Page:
Link to Pubmed [PMID] – 23948252
Dev. Cell 2013 Aug;26(3):250-65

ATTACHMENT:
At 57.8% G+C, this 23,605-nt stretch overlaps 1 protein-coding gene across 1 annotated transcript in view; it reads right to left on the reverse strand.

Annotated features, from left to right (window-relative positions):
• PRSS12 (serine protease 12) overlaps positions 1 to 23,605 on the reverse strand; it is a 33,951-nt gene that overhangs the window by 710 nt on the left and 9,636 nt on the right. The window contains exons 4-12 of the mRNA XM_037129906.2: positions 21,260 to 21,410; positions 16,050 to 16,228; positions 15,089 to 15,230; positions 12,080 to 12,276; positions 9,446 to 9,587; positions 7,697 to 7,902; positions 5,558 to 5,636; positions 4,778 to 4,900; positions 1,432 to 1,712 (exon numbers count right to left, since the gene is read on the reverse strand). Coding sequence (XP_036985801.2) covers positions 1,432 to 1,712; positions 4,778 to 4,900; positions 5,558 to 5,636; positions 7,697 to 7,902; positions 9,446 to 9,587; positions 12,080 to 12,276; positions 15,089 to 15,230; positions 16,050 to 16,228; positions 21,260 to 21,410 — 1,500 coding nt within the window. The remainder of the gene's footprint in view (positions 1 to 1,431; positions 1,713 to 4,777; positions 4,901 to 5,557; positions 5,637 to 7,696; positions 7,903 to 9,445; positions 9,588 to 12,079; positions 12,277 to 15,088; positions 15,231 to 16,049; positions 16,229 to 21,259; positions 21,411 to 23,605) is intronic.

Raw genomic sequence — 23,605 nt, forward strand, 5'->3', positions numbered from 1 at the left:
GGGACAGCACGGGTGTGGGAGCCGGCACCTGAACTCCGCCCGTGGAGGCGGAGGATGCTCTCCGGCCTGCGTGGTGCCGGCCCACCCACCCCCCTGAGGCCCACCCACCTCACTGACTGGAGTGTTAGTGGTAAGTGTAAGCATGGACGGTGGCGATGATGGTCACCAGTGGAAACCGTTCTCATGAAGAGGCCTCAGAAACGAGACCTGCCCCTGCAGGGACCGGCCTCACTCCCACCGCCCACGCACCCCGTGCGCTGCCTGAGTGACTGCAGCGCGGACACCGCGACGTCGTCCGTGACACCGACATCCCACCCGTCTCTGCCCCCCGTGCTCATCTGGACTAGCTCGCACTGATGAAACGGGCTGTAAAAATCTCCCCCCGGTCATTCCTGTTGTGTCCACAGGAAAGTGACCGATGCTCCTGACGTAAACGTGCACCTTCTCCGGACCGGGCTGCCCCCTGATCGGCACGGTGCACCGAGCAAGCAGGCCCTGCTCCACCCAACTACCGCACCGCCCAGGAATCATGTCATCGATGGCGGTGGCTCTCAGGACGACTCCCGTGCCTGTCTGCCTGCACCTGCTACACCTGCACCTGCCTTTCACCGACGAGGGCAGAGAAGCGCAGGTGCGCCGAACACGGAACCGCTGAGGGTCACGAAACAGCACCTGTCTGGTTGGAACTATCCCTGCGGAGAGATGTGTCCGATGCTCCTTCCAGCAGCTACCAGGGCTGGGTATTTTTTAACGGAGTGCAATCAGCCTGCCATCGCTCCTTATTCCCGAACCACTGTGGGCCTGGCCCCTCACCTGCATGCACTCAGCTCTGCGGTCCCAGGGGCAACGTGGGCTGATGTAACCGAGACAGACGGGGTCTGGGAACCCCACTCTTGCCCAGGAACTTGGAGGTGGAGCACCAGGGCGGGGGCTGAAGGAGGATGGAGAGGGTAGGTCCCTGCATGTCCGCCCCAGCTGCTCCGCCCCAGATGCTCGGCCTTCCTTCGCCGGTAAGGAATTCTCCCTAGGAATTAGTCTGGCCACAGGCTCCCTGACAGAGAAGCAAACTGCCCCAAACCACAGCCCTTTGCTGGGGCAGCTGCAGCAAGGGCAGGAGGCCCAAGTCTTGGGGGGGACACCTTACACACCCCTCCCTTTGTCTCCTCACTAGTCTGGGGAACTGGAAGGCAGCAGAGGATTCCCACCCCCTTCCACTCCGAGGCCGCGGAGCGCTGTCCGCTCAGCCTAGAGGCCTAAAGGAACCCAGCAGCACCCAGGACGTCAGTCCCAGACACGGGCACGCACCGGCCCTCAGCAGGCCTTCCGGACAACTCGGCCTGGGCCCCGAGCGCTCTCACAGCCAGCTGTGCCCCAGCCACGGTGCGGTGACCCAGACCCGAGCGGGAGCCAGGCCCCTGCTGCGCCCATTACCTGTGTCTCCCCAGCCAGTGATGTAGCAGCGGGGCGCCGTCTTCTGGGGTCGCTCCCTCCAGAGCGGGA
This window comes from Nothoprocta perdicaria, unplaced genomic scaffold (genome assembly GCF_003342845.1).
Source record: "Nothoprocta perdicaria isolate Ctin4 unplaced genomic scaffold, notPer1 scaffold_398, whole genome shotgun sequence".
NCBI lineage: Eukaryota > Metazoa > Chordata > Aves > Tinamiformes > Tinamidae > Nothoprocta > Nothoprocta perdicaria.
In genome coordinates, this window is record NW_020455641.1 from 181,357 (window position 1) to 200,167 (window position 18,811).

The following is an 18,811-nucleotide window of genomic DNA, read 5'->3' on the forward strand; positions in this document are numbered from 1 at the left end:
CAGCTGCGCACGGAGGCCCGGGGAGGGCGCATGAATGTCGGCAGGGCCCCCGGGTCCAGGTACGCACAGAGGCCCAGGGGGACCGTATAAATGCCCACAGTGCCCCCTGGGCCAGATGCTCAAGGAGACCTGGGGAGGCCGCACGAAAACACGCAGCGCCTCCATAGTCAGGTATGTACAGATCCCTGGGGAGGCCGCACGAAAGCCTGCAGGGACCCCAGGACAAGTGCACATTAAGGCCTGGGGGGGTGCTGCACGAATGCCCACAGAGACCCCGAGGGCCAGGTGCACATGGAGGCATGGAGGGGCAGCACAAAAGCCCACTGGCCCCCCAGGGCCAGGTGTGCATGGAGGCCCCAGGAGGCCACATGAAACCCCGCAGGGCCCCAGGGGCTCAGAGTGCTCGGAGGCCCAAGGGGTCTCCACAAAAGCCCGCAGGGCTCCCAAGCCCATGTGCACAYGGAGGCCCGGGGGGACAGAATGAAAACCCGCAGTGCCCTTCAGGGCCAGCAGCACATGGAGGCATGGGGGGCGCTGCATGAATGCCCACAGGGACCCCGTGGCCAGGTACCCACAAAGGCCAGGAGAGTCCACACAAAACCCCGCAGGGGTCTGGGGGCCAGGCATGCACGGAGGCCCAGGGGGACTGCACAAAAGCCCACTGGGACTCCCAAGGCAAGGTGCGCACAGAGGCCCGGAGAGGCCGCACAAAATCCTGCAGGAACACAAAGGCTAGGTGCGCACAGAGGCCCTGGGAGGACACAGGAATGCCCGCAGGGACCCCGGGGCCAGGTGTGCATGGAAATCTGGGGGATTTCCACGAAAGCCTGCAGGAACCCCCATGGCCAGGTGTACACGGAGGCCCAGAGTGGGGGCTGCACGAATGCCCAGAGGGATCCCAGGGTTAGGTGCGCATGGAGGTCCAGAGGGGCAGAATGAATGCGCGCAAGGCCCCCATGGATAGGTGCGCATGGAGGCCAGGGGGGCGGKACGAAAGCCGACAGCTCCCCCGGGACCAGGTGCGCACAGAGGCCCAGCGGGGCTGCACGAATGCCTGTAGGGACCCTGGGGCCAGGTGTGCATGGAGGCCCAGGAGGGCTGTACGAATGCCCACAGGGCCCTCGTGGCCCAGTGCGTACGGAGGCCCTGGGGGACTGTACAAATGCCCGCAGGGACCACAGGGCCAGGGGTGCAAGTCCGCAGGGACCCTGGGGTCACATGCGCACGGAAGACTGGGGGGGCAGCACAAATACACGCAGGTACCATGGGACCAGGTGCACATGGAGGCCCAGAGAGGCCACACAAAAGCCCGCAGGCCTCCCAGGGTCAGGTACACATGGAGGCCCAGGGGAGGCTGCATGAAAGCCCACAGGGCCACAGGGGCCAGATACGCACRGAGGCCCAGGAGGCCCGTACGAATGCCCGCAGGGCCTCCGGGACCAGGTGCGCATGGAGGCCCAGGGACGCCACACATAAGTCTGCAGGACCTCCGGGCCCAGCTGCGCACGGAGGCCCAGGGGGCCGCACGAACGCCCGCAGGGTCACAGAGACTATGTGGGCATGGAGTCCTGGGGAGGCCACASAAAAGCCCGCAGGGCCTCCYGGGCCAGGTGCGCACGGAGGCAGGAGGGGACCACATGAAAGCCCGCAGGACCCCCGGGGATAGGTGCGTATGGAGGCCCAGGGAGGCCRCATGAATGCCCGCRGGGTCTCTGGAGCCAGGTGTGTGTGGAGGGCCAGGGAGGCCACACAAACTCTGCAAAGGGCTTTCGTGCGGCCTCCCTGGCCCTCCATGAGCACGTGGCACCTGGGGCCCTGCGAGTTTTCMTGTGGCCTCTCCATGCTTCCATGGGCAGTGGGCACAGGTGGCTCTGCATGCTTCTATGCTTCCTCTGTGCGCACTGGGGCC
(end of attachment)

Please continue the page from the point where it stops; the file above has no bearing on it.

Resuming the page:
Abscission is the last step of cytokinesis that physically separates the cytoplasm of sister cells. As the final stage of cell division, abscission is poorly characterized during animal development. Here, we show that Aurora B and Survivin regulate the number of germ cells in each Drosophila egg chamber by inhibiting abscission during differentiation. This inhibition is mediated by an Aurora B-dependent phosphorylation of Cyclin B, as a phosphomimic form of Cyclin B rescues premature abscission caused by a loss of function of Aurora B. We show that Cyclin B localizes at the cytokinesis bridge, where it promotes abscission. We propose that mutual inhibitions between Aurora B and Cyclin B regulate the duration of abscission and thereby the number of sister cells in each cyst. Finally, we show that inhibitions of Aurora B and Cyclin-dependent kinase 1 activity in vertebrate cells also have opposite effects on the timing of abscission, suggesting a possible conservation of these mechanisms.